Broadband Access Platforms for the Mass Market an Assessment
14 Pages Posted: 16 May 2012
Date Written: August 31, 2003
This paper qualitatively analyzes the suitability of different broadband access platforms to provide intermodal competition for the services provided today by the incumbent telephone operators, cable operators, and satellite operators with a particular focus on the provision of high speed internet access. As a baseline, the paper also presents the quantitative incremental economics for cable companies and telephone companies to provide high speed Internet access as a baseline. This paper is based on the analysis done by FCC Technology Advisory Council’s Broadband Access Working Group, which the author chaired as well as updated economics derived from the JP Morgan McKinsey Broadband 2001 report.
The approach is to define the services that compete for the consumer’s dollar, examine the key economic factors that drive deployment economics, and then analyze the suitability of different platforms to deliver the services. Nine different new technology platforms that are capable now, or will be capable in the near future, of delivering most of the services considered are compared with the baseline of today’s cable and telephony. The suitability of delivering these services over the new platforms is a function of technical feasibility, state of development and deployment, and ability to compete with the economics of the existing alternatives.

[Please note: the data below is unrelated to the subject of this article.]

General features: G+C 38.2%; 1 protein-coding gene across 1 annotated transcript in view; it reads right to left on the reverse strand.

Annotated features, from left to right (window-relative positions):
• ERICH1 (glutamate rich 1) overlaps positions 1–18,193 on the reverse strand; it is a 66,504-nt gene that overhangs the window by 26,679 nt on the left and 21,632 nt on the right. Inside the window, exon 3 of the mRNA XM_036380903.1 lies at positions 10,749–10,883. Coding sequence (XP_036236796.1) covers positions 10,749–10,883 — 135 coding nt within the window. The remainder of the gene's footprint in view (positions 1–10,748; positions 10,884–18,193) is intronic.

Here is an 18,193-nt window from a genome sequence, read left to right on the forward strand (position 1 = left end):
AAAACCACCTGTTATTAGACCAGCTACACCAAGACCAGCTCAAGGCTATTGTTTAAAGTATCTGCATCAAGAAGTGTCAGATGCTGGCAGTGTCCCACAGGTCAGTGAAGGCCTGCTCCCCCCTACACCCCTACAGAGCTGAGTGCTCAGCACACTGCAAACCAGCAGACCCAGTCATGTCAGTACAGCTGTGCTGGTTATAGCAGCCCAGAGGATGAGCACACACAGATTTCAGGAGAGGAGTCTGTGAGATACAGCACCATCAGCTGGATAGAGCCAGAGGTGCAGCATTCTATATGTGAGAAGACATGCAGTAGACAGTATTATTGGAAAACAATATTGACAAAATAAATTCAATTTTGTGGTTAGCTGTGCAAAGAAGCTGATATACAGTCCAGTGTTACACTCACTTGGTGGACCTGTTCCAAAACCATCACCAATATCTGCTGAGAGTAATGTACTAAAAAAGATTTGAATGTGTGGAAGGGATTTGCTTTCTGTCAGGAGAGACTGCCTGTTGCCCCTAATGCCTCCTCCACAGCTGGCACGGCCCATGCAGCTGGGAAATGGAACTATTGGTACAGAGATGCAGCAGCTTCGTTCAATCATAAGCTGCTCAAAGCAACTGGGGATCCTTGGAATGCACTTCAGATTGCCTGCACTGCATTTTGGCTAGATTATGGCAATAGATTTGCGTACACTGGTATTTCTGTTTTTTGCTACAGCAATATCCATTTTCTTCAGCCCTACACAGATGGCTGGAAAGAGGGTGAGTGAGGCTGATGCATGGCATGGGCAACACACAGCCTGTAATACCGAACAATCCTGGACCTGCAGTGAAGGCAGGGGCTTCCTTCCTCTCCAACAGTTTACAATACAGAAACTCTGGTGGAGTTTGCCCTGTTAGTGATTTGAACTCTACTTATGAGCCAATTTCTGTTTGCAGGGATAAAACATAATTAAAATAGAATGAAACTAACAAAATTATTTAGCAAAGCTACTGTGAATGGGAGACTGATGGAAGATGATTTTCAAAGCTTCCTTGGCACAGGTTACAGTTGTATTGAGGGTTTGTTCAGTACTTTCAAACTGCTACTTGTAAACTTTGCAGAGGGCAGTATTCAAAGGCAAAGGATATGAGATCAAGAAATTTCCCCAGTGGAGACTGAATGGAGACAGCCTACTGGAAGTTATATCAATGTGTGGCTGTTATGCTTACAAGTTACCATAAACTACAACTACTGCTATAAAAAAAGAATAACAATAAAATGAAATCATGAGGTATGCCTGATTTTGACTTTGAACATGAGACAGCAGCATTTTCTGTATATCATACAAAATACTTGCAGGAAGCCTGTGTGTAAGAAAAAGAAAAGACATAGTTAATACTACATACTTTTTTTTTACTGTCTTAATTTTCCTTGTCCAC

The conclusion is that any new technology platform will be quite challenged in most markets to compete with the cable operators and incumbent telephone companies for the delivery of high-speed Internet access either on a stand-alone basis or in conjunction with other services. Among the alternative technologies to cable and DSL, terrestrial wireless using either licensed spectrum below 5 GHz or unlicensed spectrum represents the best possibility. Even service providers using these technologies will be challenged to compete broadly for high speed Internet access. Customer acquisition and service and other non-technology costs are considerably greater than the technology costs. Therefore scale and the ability to offer new services on an incremental basis to existing services confer a distinct advantage to incumbents.
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